Our week at Keswick is separate from the main meetings of morning Bible Study. There is a very good reason for this – many people with learning disabilities that come to our meetings find the main meetings inaccessible. The language is too complex, it’s talk based and it is a long time to sit still and listen. There are Bible passages to read and follow – not easy if you can’t read well or at all. And so our meetings do provide access to the teaching in a way that is visual, explains complex or ‘religious’ words and concepts and allows the congregation to interact, join in and have their Bible teaching in more manageable chunks. We have used the NIrV Accessible Bible all week and the easy access language in this version has been easy to use and well received.
Keswick Convention are very supportive of the work we do. Providing these sessions allows families with adults with learning disabilities to access the Convention as a family. Some can come to our meetings on their own while their parents and carers are able to go to the main meeting. Others need the continuing support from their parents and carers but they are able to join in something together…rather than feeling that they are having to ‘entertain’ their son or daughter in a meeting that is too complex for them to access. (It’s not surprising they get bored in a long meeting they cannot understand so well – I do!) What it does is allow families to feel that all their needs are met in one place, that they can holiday together at the Keswick Convention and feel that all are spiritually refreshed. I think there may be more we can do to develop this in the future. More support for the often elderly parents still caring for adult children might be helpful. We do a lot of praying for and with the guests themselves and a lot of encouraging them to use their gifts in the sessions. We come alongside them and talk with them, and often find we have a lot in common. Our love of Jesus is the most amazing thing we share and the Holy Spirit moves amongst us in this week. You can feel His presence even in the simplest conversations and things that we share together. But after Keswick, many are going back to complex or difficult situations and it would be good to spend more time praying with and supporting them more individually.
Another thing we do at the Keswick Convention is go up on main stage on the Wednesday evening meeting. These seven minutes are a wonderful time for the group and a chance for the other visitors to the Convention to see what we do. We usually interview one of our guests, giving their testimony. This year a young woman called Lisa, who is from Glasgow talked about her faith in the wake of having 17 major operations in her life and another one soon to come. She talked about how she loves working with the children in her church and we could see what a delight she is to her church and they to her. We then led the congregation in singing one of the songs we had been learning all week “What can I do to be like Jesus?”. Singing and signing so that everyone could join in. I took Molly, my puppet up on stage and one of our guests also brought her puppet (Molly’s twin we reckon!) and her confidence as we sang and danced with our puppets together was wonderful. Instead of being at the back of the group, hiding her face, she was at the front, sharing the limelight with her puppet!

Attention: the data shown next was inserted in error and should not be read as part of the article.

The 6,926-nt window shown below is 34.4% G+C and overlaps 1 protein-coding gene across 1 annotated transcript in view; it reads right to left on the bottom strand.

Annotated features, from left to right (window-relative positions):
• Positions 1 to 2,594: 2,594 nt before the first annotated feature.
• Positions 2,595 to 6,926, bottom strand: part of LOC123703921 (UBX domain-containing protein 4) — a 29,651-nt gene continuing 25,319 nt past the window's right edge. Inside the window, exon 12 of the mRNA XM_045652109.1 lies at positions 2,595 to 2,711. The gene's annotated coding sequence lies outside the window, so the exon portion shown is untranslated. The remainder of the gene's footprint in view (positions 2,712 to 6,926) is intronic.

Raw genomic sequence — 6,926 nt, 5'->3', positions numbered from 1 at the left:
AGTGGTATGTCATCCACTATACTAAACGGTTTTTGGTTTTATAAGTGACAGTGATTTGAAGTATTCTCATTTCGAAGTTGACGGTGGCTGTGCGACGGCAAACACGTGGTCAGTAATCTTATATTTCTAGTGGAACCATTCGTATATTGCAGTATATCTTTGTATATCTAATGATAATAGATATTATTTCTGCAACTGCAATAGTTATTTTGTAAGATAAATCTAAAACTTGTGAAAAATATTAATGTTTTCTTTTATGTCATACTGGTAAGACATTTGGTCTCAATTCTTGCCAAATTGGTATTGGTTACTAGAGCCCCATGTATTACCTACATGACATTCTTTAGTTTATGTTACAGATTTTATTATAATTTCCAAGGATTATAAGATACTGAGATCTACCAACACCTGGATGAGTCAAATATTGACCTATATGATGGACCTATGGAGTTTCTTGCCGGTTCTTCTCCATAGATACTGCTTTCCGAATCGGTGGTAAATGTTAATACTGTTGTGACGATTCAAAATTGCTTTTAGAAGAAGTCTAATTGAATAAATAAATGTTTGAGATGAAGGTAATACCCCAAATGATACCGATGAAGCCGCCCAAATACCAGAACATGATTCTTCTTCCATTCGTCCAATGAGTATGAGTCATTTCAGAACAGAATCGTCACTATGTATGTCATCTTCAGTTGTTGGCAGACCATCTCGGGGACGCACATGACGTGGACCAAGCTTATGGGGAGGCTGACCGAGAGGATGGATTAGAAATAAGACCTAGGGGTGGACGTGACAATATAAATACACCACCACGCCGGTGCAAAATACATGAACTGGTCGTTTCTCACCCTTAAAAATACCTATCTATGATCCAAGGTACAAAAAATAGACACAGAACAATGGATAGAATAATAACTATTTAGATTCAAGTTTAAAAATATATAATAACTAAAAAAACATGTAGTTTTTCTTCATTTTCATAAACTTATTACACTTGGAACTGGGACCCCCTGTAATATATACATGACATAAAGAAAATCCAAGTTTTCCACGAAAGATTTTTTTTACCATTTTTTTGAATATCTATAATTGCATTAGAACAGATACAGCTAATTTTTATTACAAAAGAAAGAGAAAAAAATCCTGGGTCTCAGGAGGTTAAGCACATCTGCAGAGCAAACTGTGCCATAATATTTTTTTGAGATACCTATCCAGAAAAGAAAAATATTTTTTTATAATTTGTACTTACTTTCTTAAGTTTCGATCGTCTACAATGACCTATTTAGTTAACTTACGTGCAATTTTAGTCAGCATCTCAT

Being part of the mainstream, even for those seven minutes is important. I thank the Keswick Convention because they see it as something very important to include in their programme. Its not to ‘show us off’ or say ‘Arn’t we good to have this here?’ – but they see the Livability/Prospects sessions as an important part of the programme and a way to make the convention accessible for families with adult children with learning disabilities. I’m looking forward to finding out more about their accessibility for children with additional needs as one of my daughter’s friends was a ‘buddy’ for a child with additional needs all week. So I will report on that when I find out. If you were there and want to tell me about your experiences, I’d be really grateful.
Also the Keswick Convention give us a slot to do a seminar on the Thursday morning. Andrew and I delivered a talk on making a sermon/talk accessible through using different forms of communication and visuals etc (based on one of my previous blog posts). There were only a few people who turned up so I do think there is a lot we can do to advertise and organise this better. I’d love to offer a whole week of seminars – we in the additional needs stream have a lot to say! From theology to practical tips – every church has something to learn about accessibility.